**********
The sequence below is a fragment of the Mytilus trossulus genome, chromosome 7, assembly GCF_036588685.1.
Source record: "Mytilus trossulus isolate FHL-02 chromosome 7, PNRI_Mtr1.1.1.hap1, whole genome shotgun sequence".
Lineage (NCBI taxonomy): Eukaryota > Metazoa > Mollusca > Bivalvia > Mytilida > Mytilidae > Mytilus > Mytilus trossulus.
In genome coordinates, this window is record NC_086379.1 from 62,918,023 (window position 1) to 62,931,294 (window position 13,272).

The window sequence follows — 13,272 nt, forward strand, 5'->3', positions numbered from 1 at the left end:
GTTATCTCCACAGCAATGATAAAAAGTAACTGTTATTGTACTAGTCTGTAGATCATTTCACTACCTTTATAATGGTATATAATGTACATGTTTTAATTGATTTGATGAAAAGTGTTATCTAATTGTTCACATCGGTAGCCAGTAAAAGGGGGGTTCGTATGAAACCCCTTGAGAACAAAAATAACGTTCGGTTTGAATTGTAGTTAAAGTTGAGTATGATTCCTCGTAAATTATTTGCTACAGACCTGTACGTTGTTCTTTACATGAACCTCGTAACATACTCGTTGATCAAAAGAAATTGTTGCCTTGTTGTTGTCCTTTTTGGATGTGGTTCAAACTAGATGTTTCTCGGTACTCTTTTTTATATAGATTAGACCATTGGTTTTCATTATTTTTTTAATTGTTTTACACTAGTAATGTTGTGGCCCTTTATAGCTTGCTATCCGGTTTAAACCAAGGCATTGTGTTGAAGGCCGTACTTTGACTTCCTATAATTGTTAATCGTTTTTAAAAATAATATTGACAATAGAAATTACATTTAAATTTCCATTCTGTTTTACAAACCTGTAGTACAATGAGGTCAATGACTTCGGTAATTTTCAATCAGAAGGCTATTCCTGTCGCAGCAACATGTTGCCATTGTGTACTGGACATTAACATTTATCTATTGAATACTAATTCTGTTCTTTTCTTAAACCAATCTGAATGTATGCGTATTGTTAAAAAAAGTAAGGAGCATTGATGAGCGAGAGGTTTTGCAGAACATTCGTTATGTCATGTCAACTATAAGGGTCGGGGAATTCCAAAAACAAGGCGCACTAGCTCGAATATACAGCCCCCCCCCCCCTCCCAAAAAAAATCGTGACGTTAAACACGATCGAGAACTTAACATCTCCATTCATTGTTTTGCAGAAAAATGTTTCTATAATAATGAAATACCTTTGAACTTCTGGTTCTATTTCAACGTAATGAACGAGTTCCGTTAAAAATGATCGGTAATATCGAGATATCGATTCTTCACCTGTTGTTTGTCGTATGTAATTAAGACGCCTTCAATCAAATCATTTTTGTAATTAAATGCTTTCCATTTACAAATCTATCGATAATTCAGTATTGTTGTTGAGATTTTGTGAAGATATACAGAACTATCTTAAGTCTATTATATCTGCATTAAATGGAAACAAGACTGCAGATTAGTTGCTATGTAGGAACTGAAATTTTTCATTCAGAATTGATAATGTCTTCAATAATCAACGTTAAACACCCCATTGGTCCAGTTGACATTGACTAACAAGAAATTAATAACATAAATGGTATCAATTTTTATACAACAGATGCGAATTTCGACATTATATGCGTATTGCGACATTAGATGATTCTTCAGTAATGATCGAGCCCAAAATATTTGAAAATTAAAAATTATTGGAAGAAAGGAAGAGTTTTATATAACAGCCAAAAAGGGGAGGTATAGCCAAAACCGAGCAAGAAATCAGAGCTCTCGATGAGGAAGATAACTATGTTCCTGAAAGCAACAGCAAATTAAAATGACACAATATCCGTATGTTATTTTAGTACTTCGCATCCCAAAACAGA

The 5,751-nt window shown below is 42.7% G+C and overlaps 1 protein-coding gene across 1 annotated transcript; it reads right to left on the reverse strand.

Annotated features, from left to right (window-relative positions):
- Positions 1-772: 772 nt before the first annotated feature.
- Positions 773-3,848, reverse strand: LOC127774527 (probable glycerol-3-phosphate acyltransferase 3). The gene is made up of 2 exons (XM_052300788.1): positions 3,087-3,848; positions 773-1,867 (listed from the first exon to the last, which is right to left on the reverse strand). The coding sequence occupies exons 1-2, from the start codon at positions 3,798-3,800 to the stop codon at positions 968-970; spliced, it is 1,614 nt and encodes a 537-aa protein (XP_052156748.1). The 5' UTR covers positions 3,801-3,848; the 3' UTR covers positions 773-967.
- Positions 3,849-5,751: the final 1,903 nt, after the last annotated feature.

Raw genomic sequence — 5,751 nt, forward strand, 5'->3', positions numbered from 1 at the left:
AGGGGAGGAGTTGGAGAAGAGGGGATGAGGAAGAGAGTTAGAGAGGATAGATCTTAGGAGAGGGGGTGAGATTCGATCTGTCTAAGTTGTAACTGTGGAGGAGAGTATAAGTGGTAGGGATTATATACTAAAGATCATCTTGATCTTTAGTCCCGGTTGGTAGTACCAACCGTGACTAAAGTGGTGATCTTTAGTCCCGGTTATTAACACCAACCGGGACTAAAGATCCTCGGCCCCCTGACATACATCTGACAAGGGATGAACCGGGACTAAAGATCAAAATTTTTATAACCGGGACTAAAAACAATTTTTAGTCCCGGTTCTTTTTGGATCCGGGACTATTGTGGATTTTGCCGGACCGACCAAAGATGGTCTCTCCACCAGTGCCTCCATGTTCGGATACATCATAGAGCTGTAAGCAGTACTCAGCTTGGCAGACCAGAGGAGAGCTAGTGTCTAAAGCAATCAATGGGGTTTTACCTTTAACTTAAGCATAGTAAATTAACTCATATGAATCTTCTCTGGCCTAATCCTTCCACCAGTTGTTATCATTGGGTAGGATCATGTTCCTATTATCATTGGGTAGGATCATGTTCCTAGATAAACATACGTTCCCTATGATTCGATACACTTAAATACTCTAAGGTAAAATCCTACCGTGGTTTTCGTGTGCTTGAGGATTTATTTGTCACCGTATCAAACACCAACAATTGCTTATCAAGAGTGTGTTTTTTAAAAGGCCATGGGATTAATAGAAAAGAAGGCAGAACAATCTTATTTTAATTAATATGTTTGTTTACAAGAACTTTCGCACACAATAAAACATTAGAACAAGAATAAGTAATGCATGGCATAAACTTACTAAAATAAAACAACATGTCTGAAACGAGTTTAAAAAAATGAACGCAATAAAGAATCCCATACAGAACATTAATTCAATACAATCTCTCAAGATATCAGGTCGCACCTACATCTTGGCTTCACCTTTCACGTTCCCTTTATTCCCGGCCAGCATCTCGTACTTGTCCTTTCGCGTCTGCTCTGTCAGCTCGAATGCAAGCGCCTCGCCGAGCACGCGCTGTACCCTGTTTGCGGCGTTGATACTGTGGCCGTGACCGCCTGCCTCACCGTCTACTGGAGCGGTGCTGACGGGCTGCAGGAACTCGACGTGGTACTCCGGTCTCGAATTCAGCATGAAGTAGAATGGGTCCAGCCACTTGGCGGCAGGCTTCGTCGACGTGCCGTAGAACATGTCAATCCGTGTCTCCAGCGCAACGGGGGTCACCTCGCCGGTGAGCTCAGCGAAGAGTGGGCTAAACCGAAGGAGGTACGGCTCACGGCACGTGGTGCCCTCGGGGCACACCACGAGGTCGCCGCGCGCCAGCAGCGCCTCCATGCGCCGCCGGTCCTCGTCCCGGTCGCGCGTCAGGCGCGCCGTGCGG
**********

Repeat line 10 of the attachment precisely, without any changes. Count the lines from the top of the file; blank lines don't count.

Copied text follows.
- Positions 773-3,848, reverse strand: LOC127774527 (probable glycerol-3-phosphate acyltransferase 3). The gene is made up of 2 exons (XM_052300788.1): positions 3,087-3,848; positions 773-1,867 (listed from the first exon to the last, which is right to left on the reverse strand). The coding sequence occupies exons 1-2, from the start codon at positions 3,798-3,800 to the stop codon at positions 968-970; spliced, it is 1,614 nt and encodes a 537-aa protein (XP_052156748.1). The 5' UTR covers positions 3,801-3,848; the 3' UTR covers positions 773-967.